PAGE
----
Correlate the number of errors in the application with deployments. The next time a downtime occurs or the availability of the application is not good, you could start by asking if this starting to happen because a deployment just happened.
When the deployment failure rate increases, maybe you need to increase the code coverage, add more integration tests, add performance tests, or implement canary releases. But what I’ve seen happening most of the time is that the quality of deployments decreases because deployments are treated differently in production than other environments. Having differences in the way you deploy your application to all different environments will cause you problems. Deploy the same way everywhere, like using the same scripts, recipes, or playbooks.
Having a low failure rate will increase the confidence in the team and will let you know that you’re on the right path to improve the lead time of your deployments.
The Mean Time to Recover After a Downtime
Every time a deployment happens, there’s always the possibility of causing downtime in the application. Reasons behind a downtime may vary, like missing test cases or a type in the number of servers that have to be updated with the new code. Having 100 percent of availability for a service is expensive, and it isn’t worth it. Instead of trying to enforce how to avoid any downtime, try to focus on recovering as fast as you can when something goes wrong.
Start by setting the baseline to define how the system looks when it’s healthy. Then take action every time something gets outside the parameters of that “normal” state. For example, you might define a service level objective (SLO) to have a latency under 500ms. If, after a deployment, the latency of the system turns out to be above the SLO, you might want to roll back immediately.
Ideally, if you’ve been able to improve the deployment frequency and it doesn’t take too much time for the deployment to finish, the mean time to recover should be small. I mean, it’s just about doing another deployment, ordinary business by this point. It could be about changing the artifact version to a previous one. Remember, the time it takes to deploy a change will indicate how hard or easy it is to make a change in the application.
The best way to keep the mean time to recover small is by practicing the rollback mechanism. When everything is under version control, it gets easier—it’s just about going back to the previous version and deploying again.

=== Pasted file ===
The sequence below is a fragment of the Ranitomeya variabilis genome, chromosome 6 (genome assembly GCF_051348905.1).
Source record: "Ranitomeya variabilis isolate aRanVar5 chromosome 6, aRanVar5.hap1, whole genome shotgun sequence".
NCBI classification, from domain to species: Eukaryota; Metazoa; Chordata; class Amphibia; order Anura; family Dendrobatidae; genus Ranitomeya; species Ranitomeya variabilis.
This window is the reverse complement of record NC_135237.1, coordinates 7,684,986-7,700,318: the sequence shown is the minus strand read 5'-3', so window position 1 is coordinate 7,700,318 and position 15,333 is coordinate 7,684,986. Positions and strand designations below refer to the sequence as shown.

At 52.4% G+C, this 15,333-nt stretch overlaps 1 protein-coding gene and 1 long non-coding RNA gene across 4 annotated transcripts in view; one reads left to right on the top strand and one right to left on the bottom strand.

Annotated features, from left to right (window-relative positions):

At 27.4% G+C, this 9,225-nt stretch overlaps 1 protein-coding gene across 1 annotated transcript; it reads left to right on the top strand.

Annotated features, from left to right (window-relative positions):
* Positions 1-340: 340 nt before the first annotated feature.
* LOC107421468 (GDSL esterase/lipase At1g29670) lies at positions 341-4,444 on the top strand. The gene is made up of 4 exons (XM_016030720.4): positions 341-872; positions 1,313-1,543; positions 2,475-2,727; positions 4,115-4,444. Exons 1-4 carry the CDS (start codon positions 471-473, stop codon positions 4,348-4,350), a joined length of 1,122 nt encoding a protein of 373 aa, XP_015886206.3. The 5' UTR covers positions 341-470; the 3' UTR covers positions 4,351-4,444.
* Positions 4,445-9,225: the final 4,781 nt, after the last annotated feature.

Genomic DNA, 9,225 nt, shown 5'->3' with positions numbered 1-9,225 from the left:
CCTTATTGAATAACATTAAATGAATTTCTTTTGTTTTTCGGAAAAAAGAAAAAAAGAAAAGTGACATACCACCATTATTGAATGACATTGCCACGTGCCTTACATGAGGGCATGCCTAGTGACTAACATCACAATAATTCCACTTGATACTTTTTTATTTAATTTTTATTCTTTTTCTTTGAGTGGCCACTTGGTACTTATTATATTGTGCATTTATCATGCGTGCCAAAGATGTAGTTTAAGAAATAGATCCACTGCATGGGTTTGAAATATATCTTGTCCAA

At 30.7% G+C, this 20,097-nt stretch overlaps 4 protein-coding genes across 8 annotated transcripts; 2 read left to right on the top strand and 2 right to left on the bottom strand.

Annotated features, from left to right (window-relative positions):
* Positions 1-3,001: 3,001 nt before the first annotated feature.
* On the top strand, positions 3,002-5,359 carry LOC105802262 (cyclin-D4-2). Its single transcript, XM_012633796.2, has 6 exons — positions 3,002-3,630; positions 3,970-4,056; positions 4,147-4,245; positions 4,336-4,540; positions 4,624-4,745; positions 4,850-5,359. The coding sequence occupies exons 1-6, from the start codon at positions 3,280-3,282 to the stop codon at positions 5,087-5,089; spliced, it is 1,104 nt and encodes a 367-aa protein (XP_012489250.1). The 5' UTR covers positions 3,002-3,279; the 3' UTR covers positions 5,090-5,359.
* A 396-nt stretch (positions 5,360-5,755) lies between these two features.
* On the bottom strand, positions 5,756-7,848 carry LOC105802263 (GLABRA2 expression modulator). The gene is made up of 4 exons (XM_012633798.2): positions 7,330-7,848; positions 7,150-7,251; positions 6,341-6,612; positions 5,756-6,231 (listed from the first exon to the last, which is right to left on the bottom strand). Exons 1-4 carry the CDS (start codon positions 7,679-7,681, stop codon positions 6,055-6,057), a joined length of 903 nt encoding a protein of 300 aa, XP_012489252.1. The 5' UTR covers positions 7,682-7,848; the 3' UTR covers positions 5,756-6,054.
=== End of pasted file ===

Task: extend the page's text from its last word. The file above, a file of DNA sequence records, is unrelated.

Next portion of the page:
The Number of Deployments on Schedule
It doesn’t matter if you’re able to ship application changes rapidly if they’re not on time, live in production. The number of on-schedule deployments is a good metric to motivate the team to improve the deployment pipeline. Also, anyone that’s interested in knowing more about the reasons why the need to introduce automation or infrastructure as code will find this metric helpful.
I’ve worked on projects where we needed to change many things in every deployment. A few of the changes were done manually. There were even times where unexpected problems arose in a testing environment. These problems had a significant impact on the testing phase of the application. We lacked heterogeneal environments. It was possible that something could happen when pushing the application changes to the next environment.
Having deployments that are being done on schedule is a sign that your deployment pipeline is in good condition. You frequently deploy, it takes just minutes, and more importantly, you have a steady quality.
How Are Your Deployment Metrics Doing?
Before you start using these metrics to identify waste and efficiently deployments, you need to know your current state. What are the current numbers for these type of metrics in your workloads? If you don’t know what the current state is, you’ll end up improving processes that don’t add value.
Using these deployment metrics will help you identify where there’s waste in your value stream mapping. You’ll have a clear view of where your efforts should be oriented to improve speed and quality when shipping new features.
Author Christian Meléndez.
Christian is a technologist that started as a software developer and has more recently become a cloud architect focused on implementing continuous delivery pipelines with applications in several flavors, including .NET, Node.js, and Java, often using Docker containers.